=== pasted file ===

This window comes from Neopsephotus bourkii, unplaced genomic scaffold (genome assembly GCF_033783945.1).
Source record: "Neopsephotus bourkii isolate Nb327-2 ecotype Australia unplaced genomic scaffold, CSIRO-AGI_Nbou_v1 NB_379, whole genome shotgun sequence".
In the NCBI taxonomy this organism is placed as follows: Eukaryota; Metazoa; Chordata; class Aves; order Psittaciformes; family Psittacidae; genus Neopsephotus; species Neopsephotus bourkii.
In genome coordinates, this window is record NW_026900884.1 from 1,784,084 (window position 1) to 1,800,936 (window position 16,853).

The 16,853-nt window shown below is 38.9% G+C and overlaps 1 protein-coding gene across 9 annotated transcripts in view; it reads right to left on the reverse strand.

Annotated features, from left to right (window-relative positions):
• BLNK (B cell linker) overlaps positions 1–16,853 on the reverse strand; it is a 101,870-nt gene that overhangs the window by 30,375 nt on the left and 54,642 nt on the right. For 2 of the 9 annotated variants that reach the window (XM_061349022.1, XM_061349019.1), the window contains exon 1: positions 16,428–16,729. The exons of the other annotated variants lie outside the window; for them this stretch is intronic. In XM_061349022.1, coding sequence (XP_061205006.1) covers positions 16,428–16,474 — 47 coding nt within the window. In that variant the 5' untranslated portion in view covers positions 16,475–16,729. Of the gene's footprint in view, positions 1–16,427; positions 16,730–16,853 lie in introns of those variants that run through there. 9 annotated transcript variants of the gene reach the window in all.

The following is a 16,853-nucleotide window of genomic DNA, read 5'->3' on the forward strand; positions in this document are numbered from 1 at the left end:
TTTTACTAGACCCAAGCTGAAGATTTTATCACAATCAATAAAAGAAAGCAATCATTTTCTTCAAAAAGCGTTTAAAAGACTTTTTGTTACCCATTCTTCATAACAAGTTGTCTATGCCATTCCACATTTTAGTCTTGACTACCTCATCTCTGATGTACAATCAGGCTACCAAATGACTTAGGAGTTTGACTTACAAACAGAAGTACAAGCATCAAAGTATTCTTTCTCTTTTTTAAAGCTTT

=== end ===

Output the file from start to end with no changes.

This window comes from Neopsephotus bourkii, unplaced genomic scaffold (genome assembly GCF_033783945.1).
Source record: "Neopsephotus bourkii isolate Nb327-2 ecotype Australia unplaced genomic scaffold, CSIRO-AGI_Nbou_v1 NB_379, whole genome shotgun sequence".
In the NCBI taxonomy this organism is placed as follows: Eukaryota; Metazoa; Chordata; class Aves; order Psittaciformes; family Psittacidae; genus Neopsephotus; species Neopsephotus bourkii.
In genome coordinates, this window is record NW_026900884.1 from 1,784,084 (window position 1) to 1,800,936 (window position 16,853).

The 16,853-nt window shown below is 38.9% G+C and overlaps 1 protein-coding gene across 9 annotated transcripts in view; it reads right to left on the reverse strand.

Annotated features, from left to right (window-relative positions):
• BLNK (B cell linker) overlaps positions 1–16,853 on the reverse strand; it is a 101,870-nt gene that overhangs the window by 30,375 nt on the left and 54,642 nt on the right. For 2 of the 9 annotated variants that reach the window (XM_061349022.1, XM_061349019.1), the window contains exon 1: positions 16,428–16,729. The exons of the other annotated variants lie outside the window; for them this stretch is intronic. In XM_061349022.1, coding sequence (XP_061205006.1) covers positions 16,428–16,474 — 47 coding nt within the window. In that variant the 5' untranslated portion in view covers positions 16,475–16,729. Of the gene's footprint in view, positions 1–16,427; positions 16,730–16,853 lie in introns of those variants that run through there. 9 annotated transcript variants of the gene reach the window in all.

The following is a 16,853-nucleotide window of genomic DNA, read 5'->3' on the forward strand; positions in this document are numbered from 1 at the left end:
TTTTACTAGACCCAAGCTGAAGATTTTATCACAATCAATAAAAGAAAGCAATCATTTTCTTCAAAAAGCGTTTAAAAGACTTTTTGTTACCCATTCTTCATAACAAGTTGTCTATGCCATTCCACATTTTAGTCTTGACTACCTCATCTCTGATGTACAATCAGGCTACCAAATGACTTAGGAGTTTGACTTACAAACAGAAGTACAAGCATCAAAGTATTCTTTCTCTTTTTTAAAGCTTT